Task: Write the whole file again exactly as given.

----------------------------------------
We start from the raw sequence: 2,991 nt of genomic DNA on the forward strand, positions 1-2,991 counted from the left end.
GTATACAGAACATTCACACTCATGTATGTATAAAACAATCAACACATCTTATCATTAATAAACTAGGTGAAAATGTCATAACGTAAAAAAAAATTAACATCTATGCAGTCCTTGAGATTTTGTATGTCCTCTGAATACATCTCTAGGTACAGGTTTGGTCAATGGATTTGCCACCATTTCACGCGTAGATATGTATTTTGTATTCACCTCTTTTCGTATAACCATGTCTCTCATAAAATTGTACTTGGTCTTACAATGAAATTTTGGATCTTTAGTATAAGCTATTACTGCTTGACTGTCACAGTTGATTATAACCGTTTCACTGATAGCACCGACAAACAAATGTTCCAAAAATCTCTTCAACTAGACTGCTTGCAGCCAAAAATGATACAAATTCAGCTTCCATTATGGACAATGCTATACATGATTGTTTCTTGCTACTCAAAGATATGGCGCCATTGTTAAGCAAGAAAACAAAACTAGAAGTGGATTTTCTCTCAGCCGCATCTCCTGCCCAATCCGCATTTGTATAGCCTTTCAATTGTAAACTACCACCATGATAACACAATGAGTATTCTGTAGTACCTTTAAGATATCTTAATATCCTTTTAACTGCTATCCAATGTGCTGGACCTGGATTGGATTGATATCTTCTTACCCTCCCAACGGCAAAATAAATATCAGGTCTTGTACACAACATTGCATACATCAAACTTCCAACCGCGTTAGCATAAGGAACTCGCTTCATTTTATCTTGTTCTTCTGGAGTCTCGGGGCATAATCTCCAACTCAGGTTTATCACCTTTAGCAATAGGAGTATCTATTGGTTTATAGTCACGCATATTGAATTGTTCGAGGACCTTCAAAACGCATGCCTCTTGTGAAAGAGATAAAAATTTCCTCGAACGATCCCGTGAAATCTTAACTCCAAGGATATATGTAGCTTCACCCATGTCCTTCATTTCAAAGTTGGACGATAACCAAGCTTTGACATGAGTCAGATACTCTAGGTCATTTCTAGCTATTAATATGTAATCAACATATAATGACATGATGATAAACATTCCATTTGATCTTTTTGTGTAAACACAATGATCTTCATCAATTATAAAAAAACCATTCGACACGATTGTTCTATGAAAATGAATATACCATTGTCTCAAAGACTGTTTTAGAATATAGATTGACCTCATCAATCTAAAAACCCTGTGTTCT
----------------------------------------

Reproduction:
We start from the raw sequence: 2,991 nt of genomic DNA on the forward strand, positions 1-2,991 counted from the left end.
GTATACAGAACATTCACACTCATGTATGTATAAAACAATCAACACATCTTATCATTAATAAACTAGGTGAAAATGTCATAACGTAAAAAAAAATTAACATCTATGCAGTCCTTGAGATTTTGTATGTCCTCTGAATACATCTCTAGGTACAGGTTTGGTCAATGGATTTGCCACCATTTCACGCGTAGATATGTATTTTGTATTCACCTCTTTTCGTATAACCATGTCTCTCATAAAATTGTACTTGGTCTTACAATGAAATTTTGGATCTTTAGTATAAGCTATTACTGCTTGACTGTCACAGTTGATTATAACCGTTTCACTGATAGCACCGACAAACAAATGTTCCAAAAATCTCTTCAACTAGACTGCTTGCAGCCAAAAATGATACAAATTCAGCTTCCATTATGGACAATGCTATACATGATTGTTTCTTGCTACTCAAAGATATGGCGCCATTGTTAAGCAAGAAAACAAAACTAGAAGTGGATTTTCTCTCAGCCGCATCTCCTGCCCAATCCGCATTTGTATAGCCTTTCAATTGTAAACTACCACCATGATAACACAATGAGTATTCTGTAGTACCTTTAAGATATCTTAATATCCTTTTAACTGCTATCCAATGTGCTGGACCTGGATTGGATTGATATCTTCTTACCCTCCCAACGGCAAAATAAATATCAGGTCTTGTACACAACATTGCATACATCAAACTTCCAACCGCGTTAGCATAAGGAACTCGCTTCATTTTATCTTGTTCTTCTGGAGTCTCGGGGCATAATCTCCAACTCAGGTTTATCACCTTTAGCAATAGGAGTATCTATTGGTTTATAGTCACGCATATTGAATTGTTCGAGGACCTTCAAAACGCATGCCTCTTGTGAAAGAGATAAAAATTTCCTCGAACGATCCCGTGAAATCTTAACTCCAAGGATATATGTAGCTTCACCCATGTCCTTCATTTCAAAGTTGGACGATAACCAAGCTTTGACATGAGTCAGATACTCTAGGTCATTTCTAGCTATTAATATGTAATCAACATATAATGACATGATGATAAACATTCCATTTGATCTTTTTGTGTAAACACAATGATCTTCATCAATTATAAAAAAACCATTCGACACGATTGTTCTATGAAAATGAATATACCATTGTCTCAAAGACTGTTTTAGAATATAGATTGACCTCATCAATCTAAAAACCCTGTGTTCT